Madhav Aryal, The Kathmandu Post, 8 April 2018
Construction of North-South Kaligandaki Corridor is moving ahead swiftly, raising prospects of improvement in living standard of people living along the 435km highway.
The corridor is a strategic project for Nepal as it links Chinese border in the north via Korala with Indian border in the south via Bhairahawa. Completion of the project, which passes through Nawalparasi, Palpa, Tanahu, Syangja, Gulmi, Baglung, Parbat and Myagdi districts, will not only facilitate movement of people from Nepal, India and China, but cargo trucks as well.
Personnel of Nepal Army are currently building sections of the corridor in Baglung and Gulmi districts. The corridor project office is working on sections of the highway in Palpa and Nawalparasi districts, while division road office is building sections of the corridor in Myagdi and Mustang districts.
“If things go according to plan, entire work related to opening of the corridor’s track will be completed within mid-July,” said Narayan Datta Bhandari, chief engineer of the project office at Bartung. After completion of this work, vehicles can transport passengers and goods on the section of the corridor stretching from Gaidakot to Korala.
In districts, such as Nawalparasi and Gulmi, where tracks have been opened, work related to widening of the roadway is taking place. Track is also being widened in 130km segment between Gaidakot and Pipal Danda, while Baglung project division office is upgrading 190km section of the corridor from Baglung to Mustang.
Also, 8km segment between Ridi and Rudrabeni of Gulmi district has been blacktopped. And Nepal Army personnel are conducting repair works, expanding the road or building retention walls on segment stretching from Maldhunga of Baglung district to Palung Khola and Harmi Chaur of Gulmi district. The North-South Kaligandaki Corridor extends from Gaidakot of Nawalparasi district to Korala in Upper Mustang. The construction of the corridor began in fiscal year 2008-09. The project, which is being built at a cost of Rs10 billion, should have been completed in 2013-14. However, the project could not meet its completion deadline due to various reasons. New project completion deadline has now been set for fiscal year 2020-21.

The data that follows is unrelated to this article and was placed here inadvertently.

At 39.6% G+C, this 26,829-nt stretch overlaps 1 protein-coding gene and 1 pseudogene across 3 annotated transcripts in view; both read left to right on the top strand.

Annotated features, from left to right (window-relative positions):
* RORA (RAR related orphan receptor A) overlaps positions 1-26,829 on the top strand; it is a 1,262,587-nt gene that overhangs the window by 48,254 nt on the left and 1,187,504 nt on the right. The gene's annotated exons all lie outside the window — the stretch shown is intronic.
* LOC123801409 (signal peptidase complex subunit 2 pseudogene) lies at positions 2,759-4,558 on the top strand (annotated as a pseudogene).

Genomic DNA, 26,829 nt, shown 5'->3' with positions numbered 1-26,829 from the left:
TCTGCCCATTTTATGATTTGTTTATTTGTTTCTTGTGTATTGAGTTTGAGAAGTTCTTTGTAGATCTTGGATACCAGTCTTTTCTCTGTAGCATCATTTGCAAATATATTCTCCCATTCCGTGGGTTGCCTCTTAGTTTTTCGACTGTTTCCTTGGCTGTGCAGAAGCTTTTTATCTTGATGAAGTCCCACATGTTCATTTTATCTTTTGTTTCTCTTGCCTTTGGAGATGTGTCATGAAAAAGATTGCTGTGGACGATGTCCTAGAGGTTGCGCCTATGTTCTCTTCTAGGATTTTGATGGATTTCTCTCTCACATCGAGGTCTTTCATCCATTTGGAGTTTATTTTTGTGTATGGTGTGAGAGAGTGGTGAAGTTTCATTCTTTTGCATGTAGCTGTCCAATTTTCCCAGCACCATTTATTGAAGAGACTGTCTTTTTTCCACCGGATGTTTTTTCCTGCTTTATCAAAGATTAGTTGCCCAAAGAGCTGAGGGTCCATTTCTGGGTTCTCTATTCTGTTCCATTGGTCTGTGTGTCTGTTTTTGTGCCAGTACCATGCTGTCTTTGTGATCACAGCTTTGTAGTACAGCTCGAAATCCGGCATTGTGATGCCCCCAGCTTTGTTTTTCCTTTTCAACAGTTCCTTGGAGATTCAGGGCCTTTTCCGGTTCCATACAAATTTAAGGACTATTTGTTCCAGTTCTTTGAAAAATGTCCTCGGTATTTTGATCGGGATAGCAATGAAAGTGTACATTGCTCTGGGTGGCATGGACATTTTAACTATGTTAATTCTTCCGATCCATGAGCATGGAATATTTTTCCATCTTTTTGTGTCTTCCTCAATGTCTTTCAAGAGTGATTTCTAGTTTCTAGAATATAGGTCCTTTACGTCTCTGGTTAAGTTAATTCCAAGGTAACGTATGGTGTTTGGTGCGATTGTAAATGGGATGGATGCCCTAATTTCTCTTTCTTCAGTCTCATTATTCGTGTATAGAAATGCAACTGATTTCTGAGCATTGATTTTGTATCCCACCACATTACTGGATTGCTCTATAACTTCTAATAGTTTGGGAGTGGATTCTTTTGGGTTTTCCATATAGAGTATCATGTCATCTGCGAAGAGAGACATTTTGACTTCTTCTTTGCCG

The construction of the highway has already started trickling economic benefits, as villages and towns are transforming into market centres due to access to road network.
“Now, we can buy commodities ranging from salt to gold in our own town,” said Krishna Kumar Aryal, a farmer of Rampur Municipality in Palpa district. “The road has brought about drastic changes.”
People like Aryal are hopeful about improvement in living standard of people
residing along the corridor, as they now have access to marketplaces from Nawalparasi in the plains to Mustang in the hills.
“This prospect of better future has stopped outmigration and is encouraging those employed abroad to return home,” said Krishna Adhikari, a resident of Gejha, a town in Rampur Municipality of Palpa district. Many returnee migrant workers, according to Adhikari, are now engaged in vegetable farming and livestock business.